Singapore mandarin play 'Catfished' on love scams, technology's role in modern relationships
Local play dives into world of social media and online dating, and their effects on identity and mental health
SINGAPORE — Are we truly who we are online? Be it loneliness, the search for love or a fear of missing out, we have all found ourselves on dating apps and social media.
Contemporary Mandarin play "Catfished" explores the imminent impact of technology and its influence on modern day relationships. Inspired by American legal comedy drama television series Ally McBeal, scriptwriter and producer Dennis Toh had set out to write three female leads in the play in hopes to provide a platform for more women-centric voices.
The women are drawn into the alluring world of social media, each attempting to find themselves while getting caught in the web between virtual and reality.
Pursuing love and keeping up with appearances in a digital age
We follow the stories of Bee Ling, a career-minded woman who attempts to find love again after being recently scammed on Tinder; Audrey, a married woman who struggles to connect with her husband and spends too much time on Facebook; and Celia, who catfishes dates online after recently ending a longstanding love affair.
At their core, all three women are in search of love. While technology can be a useful tool for connection, it can also lead one into deception and a loss of identity. As the play unravels, the characters become subservient to social media and technology as a tool to avoid pain and their problems.
We witness the progressive breakdown of Audrey's relationship, actively keeping up with an online persona and searching for validation through social media, as a distraction from her loveless marriage. We empathise with Bee Ling's plight of changing herself and comprising her likes and dislikes for the sake of a speed dating love interest - from her dressing to her food preferences.
"I think women take on multiple roles and their stories ought to be told including the intricacies of their life in marriage and work. I really marvel at the things they have to juggle," shared Toh.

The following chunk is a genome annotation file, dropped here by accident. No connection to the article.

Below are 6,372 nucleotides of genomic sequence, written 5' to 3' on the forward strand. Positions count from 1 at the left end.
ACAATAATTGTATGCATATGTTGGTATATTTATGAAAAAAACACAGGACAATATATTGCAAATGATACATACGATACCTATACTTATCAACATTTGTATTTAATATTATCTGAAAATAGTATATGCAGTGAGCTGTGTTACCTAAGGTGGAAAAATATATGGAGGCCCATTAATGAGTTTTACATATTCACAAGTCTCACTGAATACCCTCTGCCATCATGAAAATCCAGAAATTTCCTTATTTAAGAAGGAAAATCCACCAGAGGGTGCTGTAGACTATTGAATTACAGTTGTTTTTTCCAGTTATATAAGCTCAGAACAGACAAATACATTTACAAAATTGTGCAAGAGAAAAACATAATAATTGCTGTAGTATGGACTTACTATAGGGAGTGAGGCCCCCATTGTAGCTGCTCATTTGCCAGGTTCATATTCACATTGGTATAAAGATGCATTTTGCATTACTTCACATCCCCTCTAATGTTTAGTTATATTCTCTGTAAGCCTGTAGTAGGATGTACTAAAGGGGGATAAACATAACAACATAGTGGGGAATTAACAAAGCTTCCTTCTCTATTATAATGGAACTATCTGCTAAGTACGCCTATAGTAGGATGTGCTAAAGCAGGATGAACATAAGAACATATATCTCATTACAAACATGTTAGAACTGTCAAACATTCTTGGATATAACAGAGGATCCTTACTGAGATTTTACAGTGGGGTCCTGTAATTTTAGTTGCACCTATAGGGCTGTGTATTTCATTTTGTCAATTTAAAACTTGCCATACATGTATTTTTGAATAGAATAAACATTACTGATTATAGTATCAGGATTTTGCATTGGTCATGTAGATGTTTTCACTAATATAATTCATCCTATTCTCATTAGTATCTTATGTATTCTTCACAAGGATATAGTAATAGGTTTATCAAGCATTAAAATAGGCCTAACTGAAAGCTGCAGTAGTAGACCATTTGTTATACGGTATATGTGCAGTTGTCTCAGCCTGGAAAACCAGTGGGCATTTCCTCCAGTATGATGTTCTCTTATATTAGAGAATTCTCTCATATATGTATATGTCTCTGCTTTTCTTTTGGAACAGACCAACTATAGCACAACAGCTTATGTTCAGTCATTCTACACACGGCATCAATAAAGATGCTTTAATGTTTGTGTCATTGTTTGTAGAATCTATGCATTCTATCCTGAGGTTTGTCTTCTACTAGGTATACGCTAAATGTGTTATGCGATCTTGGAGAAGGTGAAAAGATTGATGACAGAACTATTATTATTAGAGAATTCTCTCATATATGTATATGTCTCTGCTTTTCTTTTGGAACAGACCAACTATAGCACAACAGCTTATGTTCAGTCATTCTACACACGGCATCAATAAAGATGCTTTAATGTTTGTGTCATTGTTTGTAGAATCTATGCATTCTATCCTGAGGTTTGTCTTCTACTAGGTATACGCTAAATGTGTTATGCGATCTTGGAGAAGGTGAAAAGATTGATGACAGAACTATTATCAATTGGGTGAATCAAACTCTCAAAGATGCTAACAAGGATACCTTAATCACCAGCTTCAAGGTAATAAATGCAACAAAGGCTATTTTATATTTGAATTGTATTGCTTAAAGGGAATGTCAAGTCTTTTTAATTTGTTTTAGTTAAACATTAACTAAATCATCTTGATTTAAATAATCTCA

“It is a powerful play that challenges our assumptions about the impact of technology on how we seek out relationships in the modern digital age. The play explores the ways in which technology has blurred the line between our true selves and our online personas, and how it has both enabled and hindered our ability to connect with others on a deeper level," said co-producer Mandy Tan.
A good look at modern day relationships
What "Catfished" has done well is to shed light on how digital apps and social media can be misused and its effects on one's mental health. The motivations are clear for the characters of Bee Ling and Audrey, but not so for the case Celia. I left the theatre without sufficient context as to what drove her need to commit love scams after the end of a longstanding love affair.
The use of multimedia such as the large digital screen as a backdrop was effective in delivering the juxtaposition between communication via text and in-person. Minute details such as the use of a flickering stage light to represent the unresolved relationship between Audrey and her husband was a nice touch.
At the end of the play, however, I left the theatre with so many questions: Have we neglected face to face communication for false digital connections? Can we really trust who and what we see online?
If you're looking for a theatre show on the reality of modern day relationships and the negative effects of technology, "Catfished" is a production you should catch. You will walk away with a couple of laughs and a serious reflection on whether technology has been helpful in connecting us with the world today.
'Catfished' is presented by The FLUX Media. It is directed by Yeo Lyle, written by Dennis Toh, script edited by Neo Hai Bin and produced by Mandy Tan and Dennis Toh. The cast consists of actors Jasmine Xie, Veracia Xiyu, Joy Yak, Dennis Toh, Benjamin Koh and Nicklaus Chia.
The play runs from Friday to Sunday (26 to 28 May) at Gateway Theatre Black Box. Tickets are available on Peatix and Sistic.